Mycotoxins are 'signature' chemicals for specific field fungal pathogens and storage moulds. Pigs are more sensitive to a wider range of mycotoxins at lower concentrations than most other livestock. Different mycotoxins often occur together. Presence of one can be used as a ‘testing marker' for others from the same or closely related fungi for example, deoxynivalenol (DON) and zearalenone (ZEA) found on wheat and maize.

The production of these toxins depends on ambient temperature and moisture levels (relative humidity, surface water and grain moisture content) affecting the infection, growth and spread of moulds. Blending and mixing of feed materials prone to contamination by different mycotoxins, such as soybean (aflatoxin) and wheat (DON), expand the hazard horizon. Toxicological synergism produces a combined toxicity from 2 or more mycotoxins that is greater than the simple additive effect. Synergism between DON and fusaric acid affects young pigs; testing for both mycotoxins in suspect feeds is advised.

Field mycotoxins are produced by strong fungal parasites on standing crops, e.g. DON and ZEA by several species of Fusarium causing scab and ear blight in wheat. Storage mycotoxins are synthesised by weakly parasitic or saprophytic fungi, such as the ochratoxin A (OTA) producing mould Pencillium verrucosum on stored wheat grain. Some storage moulds can infect developing cereal grains in the field.

Killing the fungal source may not solve the problem because mycotoxins persist long after the fungus has disappeared. There is no magic cure. Avoidance and prevention are safer and surer than detoxifying the chemical or locking up' its action. Integrated action on fungus and toxin from field crop to pig feeding is required, with manipulation of pig nutrition to bolster body metabolism.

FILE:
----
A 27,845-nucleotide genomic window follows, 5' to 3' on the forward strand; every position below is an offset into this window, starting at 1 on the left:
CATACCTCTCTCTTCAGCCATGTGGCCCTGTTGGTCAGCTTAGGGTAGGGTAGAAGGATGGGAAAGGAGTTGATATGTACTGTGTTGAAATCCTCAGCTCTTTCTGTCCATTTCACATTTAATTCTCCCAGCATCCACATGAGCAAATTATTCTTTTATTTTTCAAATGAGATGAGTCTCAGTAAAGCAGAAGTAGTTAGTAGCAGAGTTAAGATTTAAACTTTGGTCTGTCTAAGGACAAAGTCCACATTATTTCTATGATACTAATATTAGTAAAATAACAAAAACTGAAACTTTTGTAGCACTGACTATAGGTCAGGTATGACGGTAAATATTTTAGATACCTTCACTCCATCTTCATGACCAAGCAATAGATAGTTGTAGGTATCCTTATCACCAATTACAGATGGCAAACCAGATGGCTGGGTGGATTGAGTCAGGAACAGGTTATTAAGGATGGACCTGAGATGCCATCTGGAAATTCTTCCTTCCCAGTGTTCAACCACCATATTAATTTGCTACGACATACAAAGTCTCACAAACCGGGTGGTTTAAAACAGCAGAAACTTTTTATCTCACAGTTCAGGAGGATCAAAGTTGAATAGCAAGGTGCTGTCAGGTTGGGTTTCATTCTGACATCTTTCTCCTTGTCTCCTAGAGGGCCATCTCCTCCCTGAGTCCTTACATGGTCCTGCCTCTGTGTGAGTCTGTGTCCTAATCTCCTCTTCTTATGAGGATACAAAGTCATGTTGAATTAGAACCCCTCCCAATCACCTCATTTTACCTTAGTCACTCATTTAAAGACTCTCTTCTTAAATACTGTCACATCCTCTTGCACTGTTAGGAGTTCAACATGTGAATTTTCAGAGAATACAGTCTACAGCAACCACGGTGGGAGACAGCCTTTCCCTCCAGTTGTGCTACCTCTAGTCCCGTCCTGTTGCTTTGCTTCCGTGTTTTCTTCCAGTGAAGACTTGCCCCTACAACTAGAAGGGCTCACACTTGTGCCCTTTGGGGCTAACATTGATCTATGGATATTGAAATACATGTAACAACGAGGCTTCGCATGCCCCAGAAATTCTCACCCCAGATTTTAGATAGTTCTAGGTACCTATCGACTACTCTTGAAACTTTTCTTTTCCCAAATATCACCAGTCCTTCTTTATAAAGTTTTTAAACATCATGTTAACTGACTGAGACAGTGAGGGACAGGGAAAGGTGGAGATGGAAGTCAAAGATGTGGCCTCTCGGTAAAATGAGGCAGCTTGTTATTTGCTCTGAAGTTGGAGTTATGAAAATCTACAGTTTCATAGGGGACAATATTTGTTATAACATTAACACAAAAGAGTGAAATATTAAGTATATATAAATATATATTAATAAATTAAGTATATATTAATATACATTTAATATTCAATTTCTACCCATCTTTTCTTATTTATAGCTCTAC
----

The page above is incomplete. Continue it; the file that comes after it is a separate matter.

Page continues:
Action plan: Establish preventive measures using hazard/risk analyses such as HACCP (Hazard Analysis Critical Control Point). Use physical and biological factors affecting mycotoxin production, commodity flow patterns and sound management practices to establish risk of contamination at specific stages along the supply chain. Accurate identification of the control points is crucial for HACCP success. Use quantitative testing to measure mycotoxin levels and assess management measures.

In the field, poor harvest conditions with cereal lodging (stalks fracture and fall over) pose the biggest threat. Grain loads with a higher incidence of broken kernels and trash are more prone to infection and contamination. Proper grain cleaning can remove infected and/or contaminated husks. Cereal by-products such as bran are invariably more contaminated than cleaned grain. Cereal harvests dried down to 11-12% w/w (weight/weight) moisture content are considered safe for grain storage and transit.

Mould starts to grow when the equilibrium moisture content (EMC) exceeds 13%. The EMC depends on temperature and relative humidity. As examples it ranges from 10.9% for wheat grain held at 25°C/50% to 13.6% at 25°C/70% and 19.7% at 25°C/90%. A drop in temperature during grain shipment and transit will cause condensation, damp grain and mould growth.